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October 2017 International Affairs

  • Shinzo Abe's ruling coalition wins majority in Japan
    • Japanese Prime Minister Shinzo Abe's Liberal Democratic Party and its coalition partner, Komeito, have secured enough seats to maintain what is known as an absolute stable majority.
    • It will allow the parties to maneuver legislation through the chamber smoothly.
    • The governing coalition has passed the threshold of 261 seats.
    • With an absolute stable majority, it will have the ability to chair all standing committees and fill a majority of seats.
    • The majority is vital to Mr Abe's ambition to revise Japan's post-war, pacifist constitution.
    • Article 9 of the Constitution, enacted by the country's American occupiers in 1947, calls for the complete renunciation of war.
    • Japan has worked around the rule by stating that its army exists for the purposes of defence, but Mr Abe has long made it clear that he wishes to revise it.
    • The election raises Mr Abe's chances of securing a third three-year-term as leader of the LDP when the party votes next September.
    • That would give him the opportunity to become Japan's longest serving Prime Minister, having been elected in 2012.


  • Japanese Prime Minister Shinzo Abe and US President Donald Trump agree to raise pressure on North Korea
    Japanese Prime Minister Shinzo Abe and US President Donald Trump have agreed to strengthen bilateral ties to increase international pressure on North Korea. The two leaders agreed to discuss ways to address North Korea during Trump's visit to Japan. 

  • US withdraws military assistance from Myanmar over Rohingya violence
    The US is withdrawing military assistance units from Myanmar over the country's treatment of its Rohingya Muslim minority in Rakhine state. The State Department said it had also dropped travel waivers for Myanmar military officials and is considering economic sanctions. Myanmar's military says, it is fighting militants and not targeting civilians. 

    The US State Department said that it is imperative that any individuals or entities responsible for atrocities be held accountable. Bangladesh's envoy has said to the UN that almost a million Rohingya people have fled Myanmar for Bangladesh. 

  • Russia vetoes UN resolution to extend Syria chemical weapons inspections
    Russia has vetoed a US-sponsored UN resolution that would extend the work of inspectors seeking to determine who is responsible for chemical weapons attacks in Syria. The veto will prevent inspectors from doing their job and investigating chemical weapons attacks in Syria unless a new agreement is struck to extend them before mid-November. 

    The Joint Investigative Mechanism was set up in 2015 to identify perpetrators of chemical attacks on the town of Khan Sheikhoun in April. Russia had been pushing to postpone a vote on its extension but could not get enough support and used its veto to block adoption. 

  • Trump administration makes it more difficult for H-1B, L1 visa renewal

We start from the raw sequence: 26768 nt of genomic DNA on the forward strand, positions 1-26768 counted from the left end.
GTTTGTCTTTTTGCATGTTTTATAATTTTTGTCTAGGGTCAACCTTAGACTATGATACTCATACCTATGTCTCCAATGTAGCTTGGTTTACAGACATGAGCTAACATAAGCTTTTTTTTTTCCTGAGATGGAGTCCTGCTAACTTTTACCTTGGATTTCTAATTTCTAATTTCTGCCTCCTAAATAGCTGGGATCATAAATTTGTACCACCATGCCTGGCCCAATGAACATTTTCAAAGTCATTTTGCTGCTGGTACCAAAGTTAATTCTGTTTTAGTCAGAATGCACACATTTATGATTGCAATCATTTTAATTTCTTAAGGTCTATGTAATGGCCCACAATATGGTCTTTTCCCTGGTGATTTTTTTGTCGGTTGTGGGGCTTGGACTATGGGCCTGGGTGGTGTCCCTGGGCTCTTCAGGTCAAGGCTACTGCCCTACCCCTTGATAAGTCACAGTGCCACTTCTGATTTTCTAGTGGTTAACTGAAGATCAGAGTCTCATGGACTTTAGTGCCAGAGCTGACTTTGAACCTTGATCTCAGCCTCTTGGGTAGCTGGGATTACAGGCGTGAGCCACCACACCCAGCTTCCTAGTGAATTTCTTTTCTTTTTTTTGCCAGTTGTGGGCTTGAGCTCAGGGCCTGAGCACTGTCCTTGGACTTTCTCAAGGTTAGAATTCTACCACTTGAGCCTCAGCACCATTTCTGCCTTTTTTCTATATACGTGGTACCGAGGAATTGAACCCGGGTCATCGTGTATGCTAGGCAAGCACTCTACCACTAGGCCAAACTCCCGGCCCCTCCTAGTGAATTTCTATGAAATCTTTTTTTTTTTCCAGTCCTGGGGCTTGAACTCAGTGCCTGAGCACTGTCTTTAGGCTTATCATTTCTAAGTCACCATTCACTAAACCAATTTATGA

In the United States, the Trump administration has made it more difficult to renew non-immigrant visas such as H-1B and L1, popular among Indian IT professionals. Revoking its more than 13-year-old policy, the US Citizenship and Immigration Services, in its latest memorandum, said the burden of proof in establishing eligibility is, at all times, on the petitioner. 

    Under the previous policy, if a person was once found to be eligible for a work visa initially, they would usually be considered for extension of their visa. Now during every extension, they need to prove to the federal authorities that they are still eligible for the visa they apply for. 

  • Move to introduce ‘gender inclusivity’ at WTO
    Waking up to the need to enable more women to participate in international trade, the World Trade Organisation (WTO) and a group of member countries are making efforts to get a joint declaration on gender and trade to be adopted at the Buenos Aires Ministerial meet in December. 

    The proposed declaration has been initiated by Iceland, Sierra Leone and the International Trade Centre (ITC), a joint agency of the WTO and the United Nations. 

    Already endorsed by 40 member countries, the declaration asks members to exchange best practices that would happen over the next two years so that a report could be submitted to the next Ministerial meet two years down the line on the progress in connecting more women to international trade. 

    A report released by McKinsey Global Institute in 2015 finds that in a “full potential” scenario in which women play an identical role in labour markets to that of men, as much as $28 trillion, or 26 per cent, could be added to the global annual GDP by 2025. 

    While 40 countries, including Argentina, Canada and the European Union are already supporting the initiative, several others, including India, are thinking about it. The proposed declaration will not be part of the formal Ministerial Declaration in Buenos Aires and is proposed to be adopted separately.